Friday, January 11, 2008
Ever since 9/11 charities have been unwillingly pulled into the global war on terror (GWOT). Soon after 9/11, Congress passed IRC 501(p), effectively denying tax exemption to any organization identified as a terrorist organization. Ever since, nonprofits -- particularly those with international ties or relationships -- have had to tread lightly. To some people, the highest risk comes with any sort of relationship with individuals or organizations identified with the Middle East or the Islamic faith. Now comes word that just the mere suggestion that a group might somehow, some way be linked to any sort of "radical" cause is enough to cause a charity to start gnashing its teeth. A recent article in the Philadelphia Inquirer relates the story of how Temple University rejected a $1.5 million endowment to create a chair in honor of one of its own. According to the article, Temple's Board of Trustees rejected the donation for fear the University might ge linked to an organization that had scarcely even been investigated. To some of our readers, this type of action might harken back to the great read scare. Here is an exerpt from the article:
Last spring, an Islamic group came to Temple University with an extremely generous offer: $1.5 million for an endowed chair in Islamic studies to honor religion professor Mahmoud Ayoub. But after months of talks, the deal fell apart when trustees and others raised concerns about the donor, the International Institute of Islamic Thought (IIIT), a nonprofit research organization that was included in a government probe into funding of suspected terrorists."They did not want a chair of Islamic studies funded by a Muslim organization," said Ayoub, a blind, 69-year-old Islamic and interreligious scholar who was to be the first occupant of the chair. "That is really a sad thing, because part of the chair's mandate was to encourage and engage in interfaith dialogue with Jews and Christians and others.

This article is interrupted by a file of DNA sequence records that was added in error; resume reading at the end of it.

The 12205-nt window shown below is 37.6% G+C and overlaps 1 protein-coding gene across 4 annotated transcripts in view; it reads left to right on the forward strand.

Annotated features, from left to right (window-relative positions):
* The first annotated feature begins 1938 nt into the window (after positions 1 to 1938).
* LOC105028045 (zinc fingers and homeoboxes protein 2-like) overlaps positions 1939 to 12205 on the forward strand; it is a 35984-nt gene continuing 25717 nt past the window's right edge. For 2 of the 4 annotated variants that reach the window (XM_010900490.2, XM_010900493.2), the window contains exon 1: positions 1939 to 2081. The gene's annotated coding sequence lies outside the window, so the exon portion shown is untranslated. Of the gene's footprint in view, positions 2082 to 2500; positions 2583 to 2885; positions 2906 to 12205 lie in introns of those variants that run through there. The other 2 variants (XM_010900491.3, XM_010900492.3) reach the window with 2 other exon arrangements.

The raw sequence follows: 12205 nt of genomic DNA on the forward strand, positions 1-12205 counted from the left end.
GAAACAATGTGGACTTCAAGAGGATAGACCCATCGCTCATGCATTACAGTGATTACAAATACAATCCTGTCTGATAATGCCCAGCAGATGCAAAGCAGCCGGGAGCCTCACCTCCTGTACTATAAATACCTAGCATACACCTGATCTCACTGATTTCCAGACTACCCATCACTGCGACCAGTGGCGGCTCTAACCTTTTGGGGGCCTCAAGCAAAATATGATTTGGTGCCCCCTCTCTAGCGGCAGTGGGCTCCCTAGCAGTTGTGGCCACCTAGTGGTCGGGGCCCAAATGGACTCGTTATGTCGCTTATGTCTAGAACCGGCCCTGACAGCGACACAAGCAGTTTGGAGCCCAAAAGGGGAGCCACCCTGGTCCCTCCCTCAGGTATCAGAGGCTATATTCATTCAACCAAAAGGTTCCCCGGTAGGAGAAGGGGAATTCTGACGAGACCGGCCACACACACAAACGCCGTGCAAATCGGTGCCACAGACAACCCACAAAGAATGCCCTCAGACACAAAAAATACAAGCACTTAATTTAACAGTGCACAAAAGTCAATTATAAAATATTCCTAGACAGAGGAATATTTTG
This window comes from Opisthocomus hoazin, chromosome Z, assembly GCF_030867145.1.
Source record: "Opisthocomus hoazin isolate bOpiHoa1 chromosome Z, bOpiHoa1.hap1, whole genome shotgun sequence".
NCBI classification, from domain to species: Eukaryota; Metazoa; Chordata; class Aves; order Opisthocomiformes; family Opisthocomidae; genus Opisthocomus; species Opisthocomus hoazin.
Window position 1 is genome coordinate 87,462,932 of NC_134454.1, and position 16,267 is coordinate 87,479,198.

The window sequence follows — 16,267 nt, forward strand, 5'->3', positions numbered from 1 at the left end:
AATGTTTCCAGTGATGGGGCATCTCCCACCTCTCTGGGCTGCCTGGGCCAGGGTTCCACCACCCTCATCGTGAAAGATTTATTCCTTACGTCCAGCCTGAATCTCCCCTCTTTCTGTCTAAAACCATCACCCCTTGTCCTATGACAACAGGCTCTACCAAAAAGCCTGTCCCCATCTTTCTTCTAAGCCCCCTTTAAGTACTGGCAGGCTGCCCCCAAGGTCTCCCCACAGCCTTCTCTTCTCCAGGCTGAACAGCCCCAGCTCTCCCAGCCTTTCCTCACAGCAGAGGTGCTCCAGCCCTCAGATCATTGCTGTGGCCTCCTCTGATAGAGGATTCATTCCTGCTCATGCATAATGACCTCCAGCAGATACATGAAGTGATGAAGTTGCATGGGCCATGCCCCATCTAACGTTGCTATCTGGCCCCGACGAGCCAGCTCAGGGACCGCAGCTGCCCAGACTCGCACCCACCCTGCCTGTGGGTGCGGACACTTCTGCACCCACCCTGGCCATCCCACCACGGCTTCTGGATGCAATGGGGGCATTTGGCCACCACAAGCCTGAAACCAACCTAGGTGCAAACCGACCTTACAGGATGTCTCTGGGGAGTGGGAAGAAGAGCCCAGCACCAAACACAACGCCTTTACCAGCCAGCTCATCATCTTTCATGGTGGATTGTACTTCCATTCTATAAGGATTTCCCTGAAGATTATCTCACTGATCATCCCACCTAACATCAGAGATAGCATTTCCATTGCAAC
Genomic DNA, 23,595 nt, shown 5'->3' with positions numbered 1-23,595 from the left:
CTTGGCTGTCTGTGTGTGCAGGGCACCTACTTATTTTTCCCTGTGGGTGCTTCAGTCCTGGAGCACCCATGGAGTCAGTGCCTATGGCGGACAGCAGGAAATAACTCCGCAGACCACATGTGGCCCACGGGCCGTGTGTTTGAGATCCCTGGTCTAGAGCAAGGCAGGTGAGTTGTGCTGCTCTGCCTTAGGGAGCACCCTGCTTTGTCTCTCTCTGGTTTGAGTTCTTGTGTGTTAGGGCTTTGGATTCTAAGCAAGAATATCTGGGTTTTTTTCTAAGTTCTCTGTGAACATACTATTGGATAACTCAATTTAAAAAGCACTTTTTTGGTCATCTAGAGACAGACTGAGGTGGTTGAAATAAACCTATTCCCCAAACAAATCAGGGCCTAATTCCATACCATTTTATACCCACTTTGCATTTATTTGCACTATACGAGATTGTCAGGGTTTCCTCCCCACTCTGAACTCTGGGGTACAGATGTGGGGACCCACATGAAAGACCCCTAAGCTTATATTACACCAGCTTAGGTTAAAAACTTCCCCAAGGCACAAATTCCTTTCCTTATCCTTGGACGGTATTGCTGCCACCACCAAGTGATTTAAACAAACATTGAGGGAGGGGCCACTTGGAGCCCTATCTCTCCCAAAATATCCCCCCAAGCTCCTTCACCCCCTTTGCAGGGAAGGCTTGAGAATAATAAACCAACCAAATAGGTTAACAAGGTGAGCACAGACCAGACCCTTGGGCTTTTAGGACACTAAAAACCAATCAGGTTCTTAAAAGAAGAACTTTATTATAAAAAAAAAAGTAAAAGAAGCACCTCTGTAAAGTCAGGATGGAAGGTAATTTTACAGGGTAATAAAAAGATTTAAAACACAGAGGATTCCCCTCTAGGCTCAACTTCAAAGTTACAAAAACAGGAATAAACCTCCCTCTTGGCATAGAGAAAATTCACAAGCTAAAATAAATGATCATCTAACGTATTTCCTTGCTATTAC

Is the board's action simple prudence or a variant of racial profiling? One has to wonder, for example, whether the board would have looked askance at the offer had it been for a chair in Greek Orthodoxy. The article suggests that Temple caved to pressure and racial bigotry from outside groups that labeled the donor organization an "Islamo-facist".